Liguria Bakery got to be a running joke. Every time I tried to visit George and Michael Soracco’s artisanal 98-year-old bakery, they were inevitably sold out of their prized focaccia. With each failed attempt, my interest level inevitably grew. If a bakery specializes in a single item, and it consistently sells out before noon on weekends, that’s a pretty good signal to keep trying. Thankfully, my most recent visit to Mama’s was early enough to allow for actual focaccia consumption, and there’s no doubt that single slab was worth the wait.
Ambrosio Soracco founded Ligura Bakery at the northeast corner of Washington Square Park in 1911. Now son George and grandson Michael run the bakery. George’s wife, Josephine, and sister Mary run the front of the house.
The white shelves are primarily bare, since the focaccia is kept in back, on racks. Order from a simple menu with letters that match the colors of the Italian flag. Liguria Bakery sells ten varieties of focaccia, that’s it.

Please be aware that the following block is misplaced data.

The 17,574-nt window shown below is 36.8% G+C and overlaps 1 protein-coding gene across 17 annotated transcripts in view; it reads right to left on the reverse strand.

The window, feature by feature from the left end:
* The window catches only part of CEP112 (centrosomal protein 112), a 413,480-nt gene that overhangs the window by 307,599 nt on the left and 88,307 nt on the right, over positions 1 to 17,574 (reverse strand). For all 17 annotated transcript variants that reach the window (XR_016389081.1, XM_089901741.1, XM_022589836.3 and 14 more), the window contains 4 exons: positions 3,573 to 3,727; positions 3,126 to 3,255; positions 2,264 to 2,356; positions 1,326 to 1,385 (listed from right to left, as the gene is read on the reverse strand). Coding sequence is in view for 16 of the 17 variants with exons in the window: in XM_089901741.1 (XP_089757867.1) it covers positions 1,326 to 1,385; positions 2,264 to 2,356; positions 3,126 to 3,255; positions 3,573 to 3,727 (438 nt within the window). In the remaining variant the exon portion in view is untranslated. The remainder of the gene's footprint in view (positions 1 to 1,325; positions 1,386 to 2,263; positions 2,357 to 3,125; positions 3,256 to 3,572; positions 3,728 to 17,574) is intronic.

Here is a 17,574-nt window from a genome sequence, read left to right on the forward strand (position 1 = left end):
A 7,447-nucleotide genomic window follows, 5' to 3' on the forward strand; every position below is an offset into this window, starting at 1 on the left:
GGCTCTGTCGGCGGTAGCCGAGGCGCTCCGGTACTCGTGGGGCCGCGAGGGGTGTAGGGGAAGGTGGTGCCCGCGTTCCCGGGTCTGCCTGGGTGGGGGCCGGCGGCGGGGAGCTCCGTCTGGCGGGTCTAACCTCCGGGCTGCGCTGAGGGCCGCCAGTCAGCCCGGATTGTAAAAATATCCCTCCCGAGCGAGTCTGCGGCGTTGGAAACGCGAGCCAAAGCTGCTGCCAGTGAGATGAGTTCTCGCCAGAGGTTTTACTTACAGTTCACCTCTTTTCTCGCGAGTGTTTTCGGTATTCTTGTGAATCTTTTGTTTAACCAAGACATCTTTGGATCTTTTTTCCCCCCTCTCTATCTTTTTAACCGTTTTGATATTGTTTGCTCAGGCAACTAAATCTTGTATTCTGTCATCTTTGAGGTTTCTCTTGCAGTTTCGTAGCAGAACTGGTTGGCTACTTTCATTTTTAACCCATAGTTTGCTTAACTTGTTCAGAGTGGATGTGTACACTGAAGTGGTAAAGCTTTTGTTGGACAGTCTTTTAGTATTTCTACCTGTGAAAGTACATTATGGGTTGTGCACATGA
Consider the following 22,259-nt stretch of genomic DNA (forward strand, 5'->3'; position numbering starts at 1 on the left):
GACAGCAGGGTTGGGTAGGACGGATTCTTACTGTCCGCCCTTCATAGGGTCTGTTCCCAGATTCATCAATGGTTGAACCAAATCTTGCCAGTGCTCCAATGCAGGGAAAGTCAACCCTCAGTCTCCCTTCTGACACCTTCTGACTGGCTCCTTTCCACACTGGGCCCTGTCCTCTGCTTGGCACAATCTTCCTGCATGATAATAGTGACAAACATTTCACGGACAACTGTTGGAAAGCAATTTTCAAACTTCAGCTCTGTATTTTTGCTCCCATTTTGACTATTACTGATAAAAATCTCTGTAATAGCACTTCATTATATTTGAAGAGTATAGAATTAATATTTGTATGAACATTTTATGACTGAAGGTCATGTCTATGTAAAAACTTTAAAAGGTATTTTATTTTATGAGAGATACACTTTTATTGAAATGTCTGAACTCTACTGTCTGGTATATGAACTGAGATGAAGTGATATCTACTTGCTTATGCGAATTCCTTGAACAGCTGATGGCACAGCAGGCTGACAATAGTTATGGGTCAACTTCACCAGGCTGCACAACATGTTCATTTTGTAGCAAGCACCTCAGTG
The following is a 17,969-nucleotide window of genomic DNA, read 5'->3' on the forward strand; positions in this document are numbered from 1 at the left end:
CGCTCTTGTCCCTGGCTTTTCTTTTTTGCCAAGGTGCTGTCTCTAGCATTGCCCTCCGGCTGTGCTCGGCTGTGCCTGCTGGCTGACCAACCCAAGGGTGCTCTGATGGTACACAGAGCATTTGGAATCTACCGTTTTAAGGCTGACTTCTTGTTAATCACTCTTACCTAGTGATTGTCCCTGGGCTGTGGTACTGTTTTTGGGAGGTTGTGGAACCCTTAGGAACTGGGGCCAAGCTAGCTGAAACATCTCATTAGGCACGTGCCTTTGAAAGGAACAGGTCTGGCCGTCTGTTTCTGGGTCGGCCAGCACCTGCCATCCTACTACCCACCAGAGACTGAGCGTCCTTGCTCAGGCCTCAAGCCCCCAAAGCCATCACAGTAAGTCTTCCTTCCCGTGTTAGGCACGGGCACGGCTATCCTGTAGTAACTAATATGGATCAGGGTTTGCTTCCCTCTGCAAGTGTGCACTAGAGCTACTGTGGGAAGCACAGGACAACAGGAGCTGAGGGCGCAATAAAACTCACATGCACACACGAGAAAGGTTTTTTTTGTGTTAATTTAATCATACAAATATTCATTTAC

Pizza is evidently the most popular flavor, but I opted for rosemary garlic ($4.50). The Soracco women wrapped the focaccia in white butcher paper and secured it with decoratively knotted twine. I planned to save the focaccia for Los Angeles, but since it was still warm from the oven, I couldn’t resist tearing apart the twine. Peeling back the butcher paper resulted in a intoxicating blast of aromatic garlic and rosemary. The focaccia was rich but not greasy, with every crevice filled with rosemary or minced garlic. The bread was browned up top but nice and supple. It’s hard to imagine a better focaccia, and if it exists, it would have to be in Italy.
If you’re interested in more detailed information about Liguria Bakery, visit Grace Ann Walden’s article for Northside San Francisco, titled “Cook’s Chat: Michael Soracco of Liguria Bakery.”